Central Asia: Central China

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The Qaidam Desert is a high basin surrounded by mountains where cold temperatures and lack of water limit vegetative growth. Because the basin has no outlet to the sea, water that flows into the basin from surrounding mountains can only evaporate, creating saline soil conditions (Qaidam is the Mongolian word for salt). This ecoregion has historically supported populations of wild ungulates including goitered gazelle, blue sheep, wild yak, Asiatic wild ass, and argali as well as predators such as brown bears, wolves and lynx, as well as the rare Bactrian camel (Camelus bactrianus) and Przewalski’s horse (Equus przewalskii). Surveys reveal that these populations have declined in recent years, while the human population of the basin has increased.

  • Scientific Code
  • Ecoregion Category
  • Size
    74,100 square miles
  • Status
  • Habitats

 Location and General Description
The Qaidam is a graben, or sunken valley, that lies between the Altun Mountains to the north (highest peaks exceed 6,000 m) and the Kunlun Mountains to the south (highest peaks exceed 7,000 m). The western part of the Qilian Mountain Range also encloses the Qaidam Basin. It is about 850 km east-to-west and about 300 km north-to-south with an elevation of 2,700 to 3000 m.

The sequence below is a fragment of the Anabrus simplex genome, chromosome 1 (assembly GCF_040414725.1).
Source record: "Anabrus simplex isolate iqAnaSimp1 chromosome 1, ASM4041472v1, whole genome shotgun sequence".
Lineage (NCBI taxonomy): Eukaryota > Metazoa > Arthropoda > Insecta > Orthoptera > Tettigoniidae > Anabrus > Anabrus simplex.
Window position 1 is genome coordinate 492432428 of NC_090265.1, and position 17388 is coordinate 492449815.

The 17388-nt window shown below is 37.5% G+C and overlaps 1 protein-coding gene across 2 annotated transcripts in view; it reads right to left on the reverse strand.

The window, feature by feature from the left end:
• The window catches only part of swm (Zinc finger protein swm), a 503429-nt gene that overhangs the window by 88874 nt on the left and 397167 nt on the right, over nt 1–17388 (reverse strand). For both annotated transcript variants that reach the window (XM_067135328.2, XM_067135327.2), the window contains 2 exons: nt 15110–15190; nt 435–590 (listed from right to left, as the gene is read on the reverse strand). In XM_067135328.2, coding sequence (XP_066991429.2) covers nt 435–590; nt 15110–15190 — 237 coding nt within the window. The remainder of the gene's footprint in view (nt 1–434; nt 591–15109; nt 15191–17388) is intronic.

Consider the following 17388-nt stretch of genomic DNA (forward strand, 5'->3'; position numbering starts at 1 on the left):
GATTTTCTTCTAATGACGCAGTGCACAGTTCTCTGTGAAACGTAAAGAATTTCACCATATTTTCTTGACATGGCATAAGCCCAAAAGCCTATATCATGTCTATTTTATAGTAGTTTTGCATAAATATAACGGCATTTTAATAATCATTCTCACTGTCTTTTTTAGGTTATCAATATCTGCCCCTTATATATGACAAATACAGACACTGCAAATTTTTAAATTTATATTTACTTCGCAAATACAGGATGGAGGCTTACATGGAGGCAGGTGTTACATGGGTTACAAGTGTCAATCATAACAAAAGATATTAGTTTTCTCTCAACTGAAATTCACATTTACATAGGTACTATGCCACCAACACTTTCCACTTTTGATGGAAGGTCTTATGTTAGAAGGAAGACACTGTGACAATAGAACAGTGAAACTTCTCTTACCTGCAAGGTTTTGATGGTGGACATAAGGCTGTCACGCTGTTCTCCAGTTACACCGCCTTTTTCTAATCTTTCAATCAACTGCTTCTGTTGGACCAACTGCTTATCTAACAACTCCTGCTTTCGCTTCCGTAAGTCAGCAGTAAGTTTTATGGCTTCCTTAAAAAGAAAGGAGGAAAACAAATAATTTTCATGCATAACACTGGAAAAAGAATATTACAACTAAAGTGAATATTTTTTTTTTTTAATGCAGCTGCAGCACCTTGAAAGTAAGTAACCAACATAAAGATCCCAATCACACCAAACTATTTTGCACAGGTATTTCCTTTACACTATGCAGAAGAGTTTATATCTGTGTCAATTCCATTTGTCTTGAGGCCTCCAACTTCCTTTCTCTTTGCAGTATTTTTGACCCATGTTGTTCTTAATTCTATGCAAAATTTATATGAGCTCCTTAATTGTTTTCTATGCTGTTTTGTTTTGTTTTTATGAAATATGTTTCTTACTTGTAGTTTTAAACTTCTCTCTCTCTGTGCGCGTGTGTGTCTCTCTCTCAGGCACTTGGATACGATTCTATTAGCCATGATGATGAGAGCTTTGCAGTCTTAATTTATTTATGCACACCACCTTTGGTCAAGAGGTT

Because of high elevation and great distance from the moderating effects of the ocean, the Qaidam Basin has a severe climate despite its position at lower temperate latitudes. Winters are long and very cold, and the region is subject to high winds and sandstorms during spring. Mean annual temperature is about -6oC, although temperatures during the warm season average 18 to 20oC on the floor of the basin. The Qaidam lies north of numerous other mountain ranges that it is almost completely cut off from the South Asian monsoon that brings large amounts of precipitation to much of the Tibetan Plateau. Mountains to the north block incursions of arctic moisture. As a result, the center of the basin, especially the western part, is one of the driest places in China (mean precipitation is 35 mm per year) while higher elevations near the base of the mountains receive somewhat more precipitation, mostly during summer thunderstorms.